Using this EtG calculator is a rapid method of estimating how soon someone could stop drinking, someone could pass this type of alcohol urine test.
How to use
- Under “Day,” use the drop-down menu to select the day of the week the person stopped drinking alcohol.
- In the second line, under the word “Time,” type in the hour, then a minute, and then either “AM” or “PM.”
- Hit the “Calculate” Button
The answer will appear as a DAY and TIME when the person could pass an EtG alcohol test. (if they did not drink ANY alcohol since stopping)
Quick EtG Calculator
This person is at high risk to fail an EtG test until at least:
The answer depends on whether the test is a standard urine test or other types. More and more test clinics run the EtG type of test.
- An EtG test is not looking for alcohol. It’s checking for ethyl glucuronide, a metabolite the human body uses to metabolize alcohol.
- Labs using an EtG test look for whether or not the person metabolized any alcohol recently.
These results provide a detection time from stopping drinking until 65 hours afterward. However, the results are only an approximation based on several studies and do not guarantee passing a test.
People on probation or in an outpatient program are under scrutiny to not drink alcohol. So, they may need to know an answer to the question, “how long after I stopped drinking will I be able to pass an alcohol screening test.”
In addition, this type of test can be positive for 2 to 3 days, even after low to moderate drinking. According to this detoxification study of heavy drinkers, the detection time ranged between 40 to 90 hours with an average of 65 (2.6 days).
According to other research, the range was 30 to 110 hours following heavy alcohol consumption.
EtG is a biomarker that determines whether the body has metabolized any alcohol recently. It is testing for the presence of ethyl glucuronide in the urine.
However, most studies show no EtG in the serum or urine of non-relapsing patients, non-drinker drivers, or teetotalers. Therefore, it is an efficient test to detect alcohol use.
The Eighty Hour Rule
It has become known as the “80-hour test” for detecting low levels of ethyl alcohol recently. However, according to this study, eighty hours is in the very high range (40 to 90).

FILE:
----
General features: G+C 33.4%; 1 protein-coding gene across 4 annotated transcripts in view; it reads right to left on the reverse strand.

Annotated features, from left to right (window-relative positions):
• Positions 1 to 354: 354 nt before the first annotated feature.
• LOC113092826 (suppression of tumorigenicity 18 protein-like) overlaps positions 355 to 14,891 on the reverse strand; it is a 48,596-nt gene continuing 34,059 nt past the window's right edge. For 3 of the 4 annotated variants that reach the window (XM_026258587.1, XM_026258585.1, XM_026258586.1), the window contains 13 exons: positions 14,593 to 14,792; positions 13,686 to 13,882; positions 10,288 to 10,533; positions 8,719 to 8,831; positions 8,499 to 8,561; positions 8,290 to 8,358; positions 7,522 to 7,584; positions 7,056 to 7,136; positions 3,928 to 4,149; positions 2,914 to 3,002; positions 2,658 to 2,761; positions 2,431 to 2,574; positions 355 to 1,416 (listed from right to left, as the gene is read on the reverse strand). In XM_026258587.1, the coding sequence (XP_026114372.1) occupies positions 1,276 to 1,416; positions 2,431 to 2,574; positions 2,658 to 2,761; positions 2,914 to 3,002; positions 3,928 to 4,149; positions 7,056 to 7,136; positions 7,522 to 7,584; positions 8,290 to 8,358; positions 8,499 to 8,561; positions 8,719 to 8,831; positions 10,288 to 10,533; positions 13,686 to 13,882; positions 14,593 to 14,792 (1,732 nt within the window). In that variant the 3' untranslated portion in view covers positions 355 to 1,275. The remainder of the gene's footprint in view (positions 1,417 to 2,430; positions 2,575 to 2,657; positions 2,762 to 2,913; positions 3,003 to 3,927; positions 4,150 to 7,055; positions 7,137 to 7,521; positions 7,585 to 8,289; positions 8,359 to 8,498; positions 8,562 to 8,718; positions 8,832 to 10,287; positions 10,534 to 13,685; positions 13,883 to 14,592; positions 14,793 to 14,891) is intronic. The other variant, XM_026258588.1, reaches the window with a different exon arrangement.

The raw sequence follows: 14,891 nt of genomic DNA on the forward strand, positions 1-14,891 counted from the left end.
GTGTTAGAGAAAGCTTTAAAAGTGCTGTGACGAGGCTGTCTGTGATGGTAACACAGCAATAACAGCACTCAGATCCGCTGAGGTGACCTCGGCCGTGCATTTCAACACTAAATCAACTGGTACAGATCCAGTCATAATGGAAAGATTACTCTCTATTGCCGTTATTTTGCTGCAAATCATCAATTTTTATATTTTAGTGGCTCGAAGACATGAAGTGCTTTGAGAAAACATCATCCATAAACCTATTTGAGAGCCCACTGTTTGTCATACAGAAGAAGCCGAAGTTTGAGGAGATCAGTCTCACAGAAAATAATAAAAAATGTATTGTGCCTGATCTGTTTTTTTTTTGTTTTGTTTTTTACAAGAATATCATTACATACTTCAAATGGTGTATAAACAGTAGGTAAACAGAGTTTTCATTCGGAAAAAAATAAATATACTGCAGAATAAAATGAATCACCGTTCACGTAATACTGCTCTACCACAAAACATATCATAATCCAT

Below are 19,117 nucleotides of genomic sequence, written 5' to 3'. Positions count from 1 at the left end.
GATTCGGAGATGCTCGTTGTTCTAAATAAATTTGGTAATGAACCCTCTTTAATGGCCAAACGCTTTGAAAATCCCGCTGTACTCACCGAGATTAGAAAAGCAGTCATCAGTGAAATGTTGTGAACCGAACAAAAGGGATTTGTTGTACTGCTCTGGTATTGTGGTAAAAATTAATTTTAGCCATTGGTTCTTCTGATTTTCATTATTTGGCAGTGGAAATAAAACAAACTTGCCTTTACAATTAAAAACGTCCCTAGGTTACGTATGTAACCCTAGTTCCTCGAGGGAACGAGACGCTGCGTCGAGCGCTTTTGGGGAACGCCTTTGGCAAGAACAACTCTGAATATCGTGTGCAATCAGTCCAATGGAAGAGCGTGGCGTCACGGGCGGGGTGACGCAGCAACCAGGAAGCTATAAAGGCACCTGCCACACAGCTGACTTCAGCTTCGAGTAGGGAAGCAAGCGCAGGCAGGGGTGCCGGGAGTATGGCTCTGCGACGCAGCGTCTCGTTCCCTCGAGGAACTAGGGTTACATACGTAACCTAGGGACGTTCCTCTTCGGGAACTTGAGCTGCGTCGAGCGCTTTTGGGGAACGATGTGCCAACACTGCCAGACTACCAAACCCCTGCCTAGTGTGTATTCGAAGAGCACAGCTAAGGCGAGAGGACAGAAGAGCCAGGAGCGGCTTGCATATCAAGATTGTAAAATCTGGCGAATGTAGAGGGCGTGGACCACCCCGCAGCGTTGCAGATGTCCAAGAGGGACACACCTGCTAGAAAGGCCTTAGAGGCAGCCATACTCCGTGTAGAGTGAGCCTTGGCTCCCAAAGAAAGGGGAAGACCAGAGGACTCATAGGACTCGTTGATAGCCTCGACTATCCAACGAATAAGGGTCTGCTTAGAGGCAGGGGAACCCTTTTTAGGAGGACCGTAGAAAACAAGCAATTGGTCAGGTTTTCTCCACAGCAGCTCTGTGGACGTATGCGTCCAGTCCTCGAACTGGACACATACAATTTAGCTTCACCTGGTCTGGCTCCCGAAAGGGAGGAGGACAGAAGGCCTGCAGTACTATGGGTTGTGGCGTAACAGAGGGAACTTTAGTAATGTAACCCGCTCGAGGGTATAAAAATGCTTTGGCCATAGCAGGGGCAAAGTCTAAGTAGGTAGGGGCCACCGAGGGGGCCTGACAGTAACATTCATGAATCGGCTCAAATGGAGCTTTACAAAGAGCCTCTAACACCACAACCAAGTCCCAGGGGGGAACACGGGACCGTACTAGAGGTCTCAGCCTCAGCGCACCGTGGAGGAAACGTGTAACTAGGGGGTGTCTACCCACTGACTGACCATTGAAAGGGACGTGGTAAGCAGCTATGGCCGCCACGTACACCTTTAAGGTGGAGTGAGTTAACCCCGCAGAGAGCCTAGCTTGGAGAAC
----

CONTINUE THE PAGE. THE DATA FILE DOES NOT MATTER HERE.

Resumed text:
It has emerged as the test of choice for alcohol due to the technology’s accuracy and is now routinely available. In addition, it detects current alcohol consumption, even after ethanol is not present, using other methods.
It is very stable at room temperature for up to 140 hours, making it a practical test even if it is necessary to relocate the specimen. Therefore, the appearance of this EtG in urine is a definitive indicator of consuming alcohol.
- EtG is far superior to other alcohol biomarkers.
The disadvantage of this type of testing is that it can detect low amounts of alcohol and give false-positive results after exposure to alcohol from non-beverage sources or incidental disclosures. These incidents can include mouthwash, certain foods, or even over-the-counter medications.
There is a renewed interest in testing hair instead of urine, increasing the detection time frame. However, it is still not used very often. Previously, testing hair had been fraught with problems, inaccuracies, and even lawsuits.
Most health care professionals know and employ the CAGE questioning technique as follows:
C – Has anyone ever felt you should Cut down on your drinking?
A – Have people Annoyed you by criticizing your drinking?
G – Have you ever felt Guilty about your drinking?
E – Have you ever had a drink first thing in the morning ( Eye-opener) to steady your nerves or to get rid of a hangover?
A single positive response to the CAGE questions suggests an alcohol problem. Two or more positive responses indicate the presence of such a problem with a sensitivity and specificity of approximately 90% in most studies.